Dana-Farber Cancer Institute scientists have settled the debate around the source of intestinal stem cells.
In new research published in Cell Stem Cell, scientists have uncovered the secret behind how stores of intestinal stem cells (ISCs) are restored after damage. A team from the Dana-Farber Cancer Center (MA, USA) discovered that, instead of calling on reserved cells following damage or depletion of ISC levels, already differentiated daughter cells are able to reverse course and become ISCs again.
ISCs sheltered in intestinal crypts generate billions of intestinal cells a day, protecting intestinal tissue from lasting damage caused by harmful or toxic substances which make their way to the gut. The constant cycle of cell death and replacement is a characteristic shared only by blood and skin tissue.
Stores of ISCs can also recover following depletion or damage, for example due to radioactivity. However, until now it was not understood how intestinal tissue was able to maintain the levels of ISCs which make this repair and regeneration possible.
“Our findings suggest that the restoration of intestinal stem cells occurs entirely by the process of de-differentiation,” commented the study’s senior author, Ramesh Shivdasani, (Dana-Farber Cancer Center, Brigham and Women’s Hospital and the Harvard Stem Cell Institute; all MA, USA). “We showed there’s no need for a reserve set of ISCs.”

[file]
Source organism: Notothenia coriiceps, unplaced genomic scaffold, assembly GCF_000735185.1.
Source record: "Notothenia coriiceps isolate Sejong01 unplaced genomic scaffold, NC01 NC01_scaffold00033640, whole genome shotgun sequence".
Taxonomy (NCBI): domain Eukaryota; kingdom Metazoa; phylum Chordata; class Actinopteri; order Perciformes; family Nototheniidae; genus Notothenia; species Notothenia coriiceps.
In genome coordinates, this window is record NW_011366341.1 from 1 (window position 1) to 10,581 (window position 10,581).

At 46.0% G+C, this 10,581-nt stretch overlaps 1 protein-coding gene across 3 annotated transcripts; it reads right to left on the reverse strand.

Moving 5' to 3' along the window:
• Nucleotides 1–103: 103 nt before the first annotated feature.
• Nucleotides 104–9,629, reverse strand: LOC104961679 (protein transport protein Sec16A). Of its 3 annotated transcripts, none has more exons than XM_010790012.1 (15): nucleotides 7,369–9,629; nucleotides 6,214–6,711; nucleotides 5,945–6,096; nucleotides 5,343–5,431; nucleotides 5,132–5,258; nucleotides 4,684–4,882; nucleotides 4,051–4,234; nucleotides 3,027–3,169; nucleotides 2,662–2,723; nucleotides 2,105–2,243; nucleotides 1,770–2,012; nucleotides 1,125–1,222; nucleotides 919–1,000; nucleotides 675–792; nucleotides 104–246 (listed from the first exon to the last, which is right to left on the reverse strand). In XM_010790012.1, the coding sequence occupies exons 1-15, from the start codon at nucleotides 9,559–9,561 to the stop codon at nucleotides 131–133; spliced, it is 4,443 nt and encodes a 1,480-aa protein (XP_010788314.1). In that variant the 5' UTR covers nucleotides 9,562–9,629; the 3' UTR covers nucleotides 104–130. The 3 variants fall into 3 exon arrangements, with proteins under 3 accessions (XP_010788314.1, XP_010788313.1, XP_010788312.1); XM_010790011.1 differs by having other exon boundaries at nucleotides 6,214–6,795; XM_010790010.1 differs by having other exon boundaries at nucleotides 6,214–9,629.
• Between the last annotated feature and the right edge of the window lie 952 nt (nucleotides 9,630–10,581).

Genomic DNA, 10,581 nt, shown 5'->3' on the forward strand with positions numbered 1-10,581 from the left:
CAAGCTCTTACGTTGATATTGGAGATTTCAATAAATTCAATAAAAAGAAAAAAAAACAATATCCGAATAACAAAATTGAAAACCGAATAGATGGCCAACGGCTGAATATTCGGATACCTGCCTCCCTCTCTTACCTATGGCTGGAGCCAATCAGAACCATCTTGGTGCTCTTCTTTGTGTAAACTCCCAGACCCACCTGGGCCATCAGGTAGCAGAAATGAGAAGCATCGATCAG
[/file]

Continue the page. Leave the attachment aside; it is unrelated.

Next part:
In this study, a sample of ISCs and daughter cells were made to fluoresce through treatment with tamoxifen. After 48 hours, the ISCs were killed; however, subsequent ISCs found in the sample were also found to fluoresce, indicating they were previously labelled daughter cells which had ‘dedifferentiated’.
“It also isn’t clear how the crypt knows that stem cells have died and need to be replaced,” Shivdasani remarked, “or how the daughter cells receive the signal to de-differentiate. This is a subject we’re currently exploring.”
Sources: Murata K, Jadhav U, Madha S et al. Ascl2-dependent cell dedifferentiation drives regeneration of ablated intestinal stem cells. Cell Stem Cell. doi:10.1016/j.stem.2019.12.011 (2020) (Epub ahead of print); www.dana-farber.org/Newsroom/N…
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